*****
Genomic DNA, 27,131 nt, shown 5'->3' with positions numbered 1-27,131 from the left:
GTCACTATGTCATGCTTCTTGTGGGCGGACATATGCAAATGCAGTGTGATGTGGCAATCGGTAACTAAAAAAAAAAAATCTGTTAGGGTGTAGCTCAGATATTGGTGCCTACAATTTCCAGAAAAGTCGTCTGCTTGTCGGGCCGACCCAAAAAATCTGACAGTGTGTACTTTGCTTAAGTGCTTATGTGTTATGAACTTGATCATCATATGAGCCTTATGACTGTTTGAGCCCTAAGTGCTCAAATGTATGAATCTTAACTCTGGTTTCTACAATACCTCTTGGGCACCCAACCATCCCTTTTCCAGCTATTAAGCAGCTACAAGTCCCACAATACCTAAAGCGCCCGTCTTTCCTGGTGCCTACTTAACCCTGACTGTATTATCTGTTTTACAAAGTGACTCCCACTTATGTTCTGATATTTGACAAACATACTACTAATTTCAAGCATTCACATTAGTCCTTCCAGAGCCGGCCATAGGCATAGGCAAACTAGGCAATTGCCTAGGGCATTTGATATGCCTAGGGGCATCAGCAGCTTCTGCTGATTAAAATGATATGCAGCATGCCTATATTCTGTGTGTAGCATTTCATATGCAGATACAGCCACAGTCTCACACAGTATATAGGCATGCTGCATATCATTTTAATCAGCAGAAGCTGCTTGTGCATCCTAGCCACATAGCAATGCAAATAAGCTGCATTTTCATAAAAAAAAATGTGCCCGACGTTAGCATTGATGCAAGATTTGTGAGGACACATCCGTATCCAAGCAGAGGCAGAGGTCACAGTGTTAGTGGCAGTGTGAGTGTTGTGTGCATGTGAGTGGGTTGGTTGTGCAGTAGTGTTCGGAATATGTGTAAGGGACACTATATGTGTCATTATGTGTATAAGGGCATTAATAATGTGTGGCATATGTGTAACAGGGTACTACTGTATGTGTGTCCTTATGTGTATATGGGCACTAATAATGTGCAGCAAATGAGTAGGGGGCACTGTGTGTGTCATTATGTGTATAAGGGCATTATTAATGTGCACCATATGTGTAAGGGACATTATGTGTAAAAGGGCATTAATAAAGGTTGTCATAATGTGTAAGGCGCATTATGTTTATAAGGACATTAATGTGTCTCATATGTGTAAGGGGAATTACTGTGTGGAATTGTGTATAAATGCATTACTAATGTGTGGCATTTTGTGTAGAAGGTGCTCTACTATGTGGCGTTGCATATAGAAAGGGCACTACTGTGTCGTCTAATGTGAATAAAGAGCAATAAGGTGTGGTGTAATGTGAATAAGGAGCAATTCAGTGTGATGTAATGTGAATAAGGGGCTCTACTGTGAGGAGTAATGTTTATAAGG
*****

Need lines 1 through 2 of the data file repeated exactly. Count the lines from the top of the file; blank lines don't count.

Genomic DNA, 27,131 nt, shown 5'->3' with positions numbered 1-27,131 from the left:
GTCACTATGTCATGCTTCTTGTGGGCGGACATATGCAAATGCAGTGTGATGTGGCAATCGGTAACTAAAAAAAAAAAATCTGTTAGGGTGTAGCTCAGATATTGGTGCCTACAATTTCCAGAAAAGTCGTCTGCTTGTCGGGCCGACCCAAAAAATCTGACAGTGTGTACTTTGCTTAAGTGCTTATGTGTTATGAACTTGATCATCATATGAGCCTTATGACTGTTTGAGCCCTAAGTGCTCAAATGTATGAATCTTAACTCTGGTTTCTACAATACCTCTTGGGCACCCAACCATCCCTTTTCCAGCTATTAAGCAGCTACAAGTCCCACAATACCTAAAGCGCCCGTCTTTCCTGGTGCCTACTTAACCCTGACTGTATTATCTGTTTTACAAAGTGACTCCCACTTATGTTCTGATATTTGACAAACATACTACTAATTTCAAGCATTCACATTAGTCCTTCCAGAGCCGGCCATAGGCATAGGCAAACTAGGCAATTGCCTAGGGCATTTGATATGCCTAGGGGCATCAGCAGCTTCTGCTGATTAAAATGATATGCAGCATGCCTATATTCTGTGTGTAGCATTTCATATGCAGATACAGCCACAGTCTCACACAGTATATAGGCATGCTGCATATCATTTTAATCAGCAGAAGCTGCTTGTGCATCCTAGCCACATAGCAATGCAAATAAGCTGCATTTTCATAAAAAAAAATGTGCCCGACGTTAGCATTGATGCAAGATTTGTGAGGACACATCCGTATCCAAGCAGAGGCAGAGGTCACAGTGTTAGTGGCAGTGTGAGTGTTGTGTGCATGTGAGTGGGTTGGTTGTGCAGTAGTGTTCGGAATATGTGTAAGGGACACTATATGTGTCATTATGTGTATAAGGGCATTAATAATGTGTGGCATATGTGTAACAGGGTACTACTGTATGTGTGTCCTTATGTGTATATGGGCACTAATAATGTGCAGCAAATGAGTAGGGGGCACTGTGTGTGTCATTATGTGTATAAGGGCATTATTAATGTGCACCATATGTGTAAGGGACATTATGTGTAAAAGGGCATTAATAAAGGTTGTCATAATGTGTAAGGCGCATTATGTTTATAAGGACATTAATGTGTCTCATATGTGTAAGGGGAATTACTGTGTGGAATTGTGTATAAATGCATTACTAATGTGTGGCATTTTGTGTAGAAGGTGCTCTACTATGTGGCGTTGCATATAGAAAGGGCACTACTGTGTCGTCTAATGTGAATAAAGAGCAATAAGGTGTGGTGTAATGTGAATAAGGAGCAATTCAGTGTGATGTAATGTGAATAAGGGGCTCTACTGTGAGGAGTAATGTTTATAAGG